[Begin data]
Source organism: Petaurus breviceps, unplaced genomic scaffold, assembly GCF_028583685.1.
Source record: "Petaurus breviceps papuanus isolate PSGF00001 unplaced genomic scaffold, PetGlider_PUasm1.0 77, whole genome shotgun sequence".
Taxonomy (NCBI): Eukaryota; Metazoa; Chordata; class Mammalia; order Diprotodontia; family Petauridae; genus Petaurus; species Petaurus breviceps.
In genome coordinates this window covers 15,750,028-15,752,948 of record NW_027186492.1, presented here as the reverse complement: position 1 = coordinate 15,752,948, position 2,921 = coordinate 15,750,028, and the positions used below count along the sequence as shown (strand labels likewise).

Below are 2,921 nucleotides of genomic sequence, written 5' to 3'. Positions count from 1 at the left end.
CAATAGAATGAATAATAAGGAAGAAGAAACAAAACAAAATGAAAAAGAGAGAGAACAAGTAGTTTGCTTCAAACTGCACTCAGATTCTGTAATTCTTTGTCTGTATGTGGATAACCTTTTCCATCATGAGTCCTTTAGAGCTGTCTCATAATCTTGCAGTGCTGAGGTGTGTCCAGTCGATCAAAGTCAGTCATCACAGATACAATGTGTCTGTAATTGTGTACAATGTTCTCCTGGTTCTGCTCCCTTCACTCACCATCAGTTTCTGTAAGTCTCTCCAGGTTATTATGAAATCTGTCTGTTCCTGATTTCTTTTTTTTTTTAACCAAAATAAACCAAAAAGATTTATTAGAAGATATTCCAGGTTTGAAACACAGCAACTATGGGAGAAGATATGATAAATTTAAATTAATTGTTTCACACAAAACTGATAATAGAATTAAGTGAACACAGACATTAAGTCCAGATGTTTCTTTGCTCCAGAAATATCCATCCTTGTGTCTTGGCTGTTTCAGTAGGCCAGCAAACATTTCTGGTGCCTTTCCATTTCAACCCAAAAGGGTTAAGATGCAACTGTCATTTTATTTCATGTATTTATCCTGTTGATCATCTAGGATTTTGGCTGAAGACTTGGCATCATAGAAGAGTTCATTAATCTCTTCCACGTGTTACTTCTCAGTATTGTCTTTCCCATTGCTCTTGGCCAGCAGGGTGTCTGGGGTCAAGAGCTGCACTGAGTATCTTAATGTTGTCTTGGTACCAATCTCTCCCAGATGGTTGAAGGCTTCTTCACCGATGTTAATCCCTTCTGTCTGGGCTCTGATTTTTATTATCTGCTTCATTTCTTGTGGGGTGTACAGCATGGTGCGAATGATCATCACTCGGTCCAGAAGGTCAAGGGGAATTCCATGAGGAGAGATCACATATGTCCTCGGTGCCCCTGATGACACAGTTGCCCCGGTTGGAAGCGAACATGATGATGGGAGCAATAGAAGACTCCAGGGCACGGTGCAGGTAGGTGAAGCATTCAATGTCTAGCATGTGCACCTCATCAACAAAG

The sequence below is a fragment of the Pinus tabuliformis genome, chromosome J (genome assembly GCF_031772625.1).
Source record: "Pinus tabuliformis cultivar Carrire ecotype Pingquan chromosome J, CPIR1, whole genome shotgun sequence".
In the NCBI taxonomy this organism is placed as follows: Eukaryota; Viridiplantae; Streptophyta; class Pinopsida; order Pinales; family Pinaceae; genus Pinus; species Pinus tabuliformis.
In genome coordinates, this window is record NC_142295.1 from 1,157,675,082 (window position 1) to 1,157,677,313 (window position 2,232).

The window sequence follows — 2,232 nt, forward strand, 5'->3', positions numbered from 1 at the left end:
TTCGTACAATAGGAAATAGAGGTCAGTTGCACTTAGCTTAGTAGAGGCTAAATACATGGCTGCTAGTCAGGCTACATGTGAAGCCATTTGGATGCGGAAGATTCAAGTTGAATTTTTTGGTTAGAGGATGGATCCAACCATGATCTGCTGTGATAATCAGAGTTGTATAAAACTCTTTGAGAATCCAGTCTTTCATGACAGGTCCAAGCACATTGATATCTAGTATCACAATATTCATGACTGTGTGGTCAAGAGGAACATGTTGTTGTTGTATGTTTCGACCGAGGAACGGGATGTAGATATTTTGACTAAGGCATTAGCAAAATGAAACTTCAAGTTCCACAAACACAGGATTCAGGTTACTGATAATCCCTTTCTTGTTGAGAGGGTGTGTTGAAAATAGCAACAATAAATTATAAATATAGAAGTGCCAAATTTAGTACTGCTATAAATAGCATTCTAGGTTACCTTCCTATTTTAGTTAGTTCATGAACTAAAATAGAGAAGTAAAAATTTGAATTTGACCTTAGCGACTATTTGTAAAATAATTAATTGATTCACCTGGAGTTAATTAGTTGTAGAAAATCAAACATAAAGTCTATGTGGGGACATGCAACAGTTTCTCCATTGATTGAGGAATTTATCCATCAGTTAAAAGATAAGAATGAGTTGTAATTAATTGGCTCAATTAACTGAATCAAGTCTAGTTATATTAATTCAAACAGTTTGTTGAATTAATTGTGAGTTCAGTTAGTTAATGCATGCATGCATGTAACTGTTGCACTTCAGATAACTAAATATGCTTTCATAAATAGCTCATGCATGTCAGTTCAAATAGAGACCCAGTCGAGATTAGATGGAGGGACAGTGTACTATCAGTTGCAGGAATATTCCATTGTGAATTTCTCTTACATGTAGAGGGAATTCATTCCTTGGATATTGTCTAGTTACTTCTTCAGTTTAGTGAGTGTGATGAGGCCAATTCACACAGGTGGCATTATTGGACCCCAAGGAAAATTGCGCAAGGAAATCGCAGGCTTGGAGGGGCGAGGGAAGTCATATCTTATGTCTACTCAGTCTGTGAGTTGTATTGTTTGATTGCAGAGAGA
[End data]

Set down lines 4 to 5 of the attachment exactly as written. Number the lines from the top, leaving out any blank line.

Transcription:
In genome coordinates this window covers 15,750,028-15,752,948 of record NW_027186492.1, presented here as the reverse complement: position 1 = coordinate 15,752,948, position 2,921 = coordinate 15,750,028, and the positions used below count along the sequence as shown (strand labels likewise).

Below are 2,921 nucleotides of genomic sequence, written 5' to 3'. Positions count from 1 at the left end.